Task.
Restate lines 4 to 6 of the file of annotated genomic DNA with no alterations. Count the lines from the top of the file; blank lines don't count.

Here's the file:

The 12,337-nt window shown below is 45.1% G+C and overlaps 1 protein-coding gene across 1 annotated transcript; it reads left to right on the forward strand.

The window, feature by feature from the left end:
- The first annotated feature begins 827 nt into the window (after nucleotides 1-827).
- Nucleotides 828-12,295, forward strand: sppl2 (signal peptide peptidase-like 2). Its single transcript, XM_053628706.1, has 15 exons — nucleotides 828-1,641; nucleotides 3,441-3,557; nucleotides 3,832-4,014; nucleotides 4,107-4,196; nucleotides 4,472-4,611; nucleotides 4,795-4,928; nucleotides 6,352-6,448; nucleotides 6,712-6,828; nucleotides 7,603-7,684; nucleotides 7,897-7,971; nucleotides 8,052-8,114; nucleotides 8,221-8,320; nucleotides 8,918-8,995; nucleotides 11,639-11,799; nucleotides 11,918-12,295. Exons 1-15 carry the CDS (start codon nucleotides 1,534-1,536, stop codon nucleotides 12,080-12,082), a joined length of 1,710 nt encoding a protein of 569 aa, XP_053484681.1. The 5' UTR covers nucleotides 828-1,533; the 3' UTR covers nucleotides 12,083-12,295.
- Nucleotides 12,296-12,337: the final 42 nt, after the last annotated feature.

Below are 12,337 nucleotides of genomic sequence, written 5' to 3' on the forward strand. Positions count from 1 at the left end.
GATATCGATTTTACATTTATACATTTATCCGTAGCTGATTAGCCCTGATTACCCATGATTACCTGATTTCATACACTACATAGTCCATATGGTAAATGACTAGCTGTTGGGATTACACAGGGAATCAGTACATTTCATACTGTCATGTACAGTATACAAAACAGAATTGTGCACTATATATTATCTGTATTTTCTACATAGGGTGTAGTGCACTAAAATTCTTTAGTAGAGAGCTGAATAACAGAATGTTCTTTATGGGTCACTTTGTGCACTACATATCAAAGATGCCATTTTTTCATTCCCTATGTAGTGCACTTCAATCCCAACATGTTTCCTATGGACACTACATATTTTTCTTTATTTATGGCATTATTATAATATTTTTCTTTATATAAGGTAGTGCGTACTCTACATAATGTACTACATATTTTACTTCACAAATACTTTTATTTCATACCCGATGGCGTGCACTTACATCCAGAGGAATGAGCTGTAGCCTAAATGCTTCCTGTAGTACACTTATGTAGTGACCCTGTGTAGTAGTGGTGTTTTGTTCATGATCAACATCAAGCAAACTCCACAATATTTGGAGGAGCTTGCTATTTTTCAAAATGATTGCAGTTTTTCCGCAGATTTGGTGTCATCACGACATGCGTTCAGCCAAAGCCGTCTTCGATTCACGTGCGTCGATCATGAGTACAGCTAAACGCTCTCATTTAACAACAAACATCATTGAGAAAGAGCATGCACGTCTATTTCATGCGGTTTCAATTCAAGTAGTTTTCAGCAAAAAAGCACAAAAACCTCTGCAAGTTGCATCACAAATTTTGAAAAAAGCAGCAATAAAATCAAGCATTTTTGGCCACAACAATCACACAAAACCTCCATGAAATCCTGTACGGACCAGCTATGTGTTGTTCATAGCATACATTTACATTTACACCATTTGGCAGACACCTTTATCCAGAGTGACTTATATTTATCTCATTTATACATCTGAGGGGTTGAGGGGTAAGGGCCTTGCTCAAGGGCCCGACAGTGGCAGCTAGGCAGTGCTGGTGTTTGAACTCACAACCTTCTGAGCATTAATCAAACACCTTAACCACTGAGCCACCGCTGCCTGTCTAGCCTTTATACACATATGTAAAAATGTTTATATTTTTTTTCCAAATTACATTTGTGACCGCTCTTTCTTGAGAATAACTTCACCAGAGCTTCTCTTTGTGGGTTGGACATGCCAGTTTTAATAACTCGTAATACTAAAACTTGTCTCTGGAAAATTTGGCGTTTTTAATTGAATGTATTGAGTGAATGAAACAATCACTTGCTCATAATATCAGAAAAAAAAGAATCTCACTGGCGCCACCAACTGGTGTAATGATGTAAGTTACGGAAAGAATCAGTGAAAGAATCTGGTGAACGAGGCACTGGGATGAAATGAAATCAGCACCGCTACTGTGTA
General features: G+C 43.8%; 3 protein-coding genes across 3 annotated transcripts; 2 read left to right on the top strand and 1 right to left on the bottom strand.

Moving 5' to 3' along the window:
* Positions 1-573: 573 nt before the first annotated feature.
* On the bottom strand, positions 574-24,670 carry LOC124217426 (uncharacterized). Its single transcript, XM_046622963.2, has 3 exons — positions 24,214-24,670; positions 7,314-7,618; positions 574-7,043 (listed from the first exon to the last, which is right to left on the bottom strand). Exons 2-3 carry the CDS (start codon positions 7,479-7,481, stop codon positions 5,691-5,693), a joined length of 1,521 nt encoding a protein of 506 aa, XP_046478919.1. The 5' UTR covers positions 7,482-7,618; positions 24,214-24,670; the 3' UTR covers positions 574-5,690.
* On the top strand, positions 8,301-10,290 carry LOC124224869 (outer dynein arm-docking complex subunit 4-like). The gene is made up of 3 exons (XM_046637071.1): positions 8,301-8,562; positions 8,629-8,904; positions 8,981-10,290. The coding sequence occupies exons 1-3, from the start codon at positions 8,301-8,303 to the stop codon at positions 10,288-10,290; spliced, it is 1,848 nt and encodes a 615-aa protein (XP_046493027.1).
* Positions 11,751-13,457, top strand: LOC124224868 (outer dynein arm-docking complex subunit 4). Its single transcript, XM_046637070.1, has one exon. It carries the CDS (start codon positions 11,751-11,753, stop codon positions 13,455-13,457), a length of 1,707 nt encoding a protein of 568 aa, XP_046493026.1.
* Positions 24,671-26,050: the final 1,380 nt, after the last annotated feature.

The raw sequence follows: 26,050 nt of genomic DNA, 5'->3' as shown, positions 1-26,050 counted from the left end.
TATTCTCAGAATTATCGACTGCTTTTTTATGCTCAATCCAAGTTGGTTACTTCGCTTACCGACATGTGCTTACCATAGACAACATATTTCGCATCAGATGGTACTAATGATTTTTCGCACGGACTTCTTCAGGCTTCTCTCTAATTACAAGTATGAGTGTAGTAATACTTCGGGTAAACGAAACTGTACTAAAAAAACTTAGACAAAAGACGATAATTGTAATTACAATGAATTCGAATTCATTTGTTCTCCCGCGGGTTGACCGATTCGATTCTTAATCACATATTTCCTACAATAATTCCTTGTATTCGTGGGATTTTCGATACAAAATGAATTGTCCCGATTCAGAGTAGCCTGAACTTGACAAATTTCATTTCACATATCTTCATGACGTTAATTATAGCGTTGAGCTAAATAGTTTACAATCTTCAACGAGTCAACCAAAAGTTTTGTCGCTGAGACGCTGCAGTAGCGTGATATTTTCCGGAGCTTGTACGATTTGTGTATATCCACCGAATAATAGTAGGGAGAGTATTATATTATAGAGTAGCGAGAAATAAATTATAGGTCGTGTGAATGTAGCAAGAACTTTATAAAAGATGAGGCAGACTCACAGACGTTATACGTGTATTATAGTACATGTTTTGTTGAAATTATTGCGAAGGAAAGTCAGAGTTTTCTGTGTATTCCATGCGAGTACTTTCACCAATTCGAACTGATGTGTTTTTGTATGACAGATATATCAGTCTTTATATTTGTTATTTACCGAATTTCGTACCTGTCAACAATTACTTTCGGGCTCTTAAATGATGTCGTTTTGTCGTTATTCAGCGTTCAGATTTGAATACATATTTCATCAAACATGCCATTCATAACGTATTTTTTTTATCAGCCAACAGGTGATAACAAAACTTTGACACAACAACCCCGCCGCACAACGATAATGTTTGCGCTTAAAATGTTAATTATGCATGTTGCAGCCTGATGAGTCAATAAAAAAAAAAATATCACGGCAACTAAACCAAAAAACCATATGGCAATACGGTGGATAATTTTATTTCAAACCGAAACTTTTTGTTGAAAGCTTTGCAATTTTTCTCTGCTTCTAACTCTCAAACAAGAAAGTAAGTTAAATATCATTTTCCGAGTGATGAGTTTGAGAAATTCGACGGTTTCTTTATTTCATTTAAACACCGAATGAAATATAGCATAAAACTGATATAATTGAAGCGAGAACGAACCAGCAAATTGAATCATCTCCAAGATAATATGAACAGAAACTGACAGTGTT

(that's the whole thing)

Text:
- Nucleotides 828-12,295, forward strand: sppl2 (signal peptide peptidase-like 2). Its single transcript, XM_053628706.1, has 15 exons — nucleotides 828-1,641; nucleotides 3,441-3,557; nucleotides 3,832-4,014; nucleotides 4,107-4,196; nucleotides 4,472-4,611; nucleotides 4,795-4,928; nucleotides 6,352-6,448; nucleotides 6,712-6,828; nucleotides 7,603-7,684; nucleotides 7,897-7,971; nucleotides 8,052-8,114; nucleotides 8,221-8,320; nucleotides 8,918-8,995; nucleotides 11,639-11,799; nucleotides 11,918-12,295. Exons 1-15 carry the CDS (start codon nucleotides 1,534-1,536, stop codon nucleotides 12,080-12,082), a joined length of 1,710 nt encoding a protein of 569 aa, XP_053484681.1. The 5' UTR covers nucleotides 828-1,533; the 3' UTR covers nucleotides 12,083-12,295.
- Nucleotides 12,296-12,337: the final 42 nt, after the last annotated feature.

Below are 12,337 nucleotides of genomic sequence, written 5' to 3' on the forward strand. Positions count from 1 at the left end.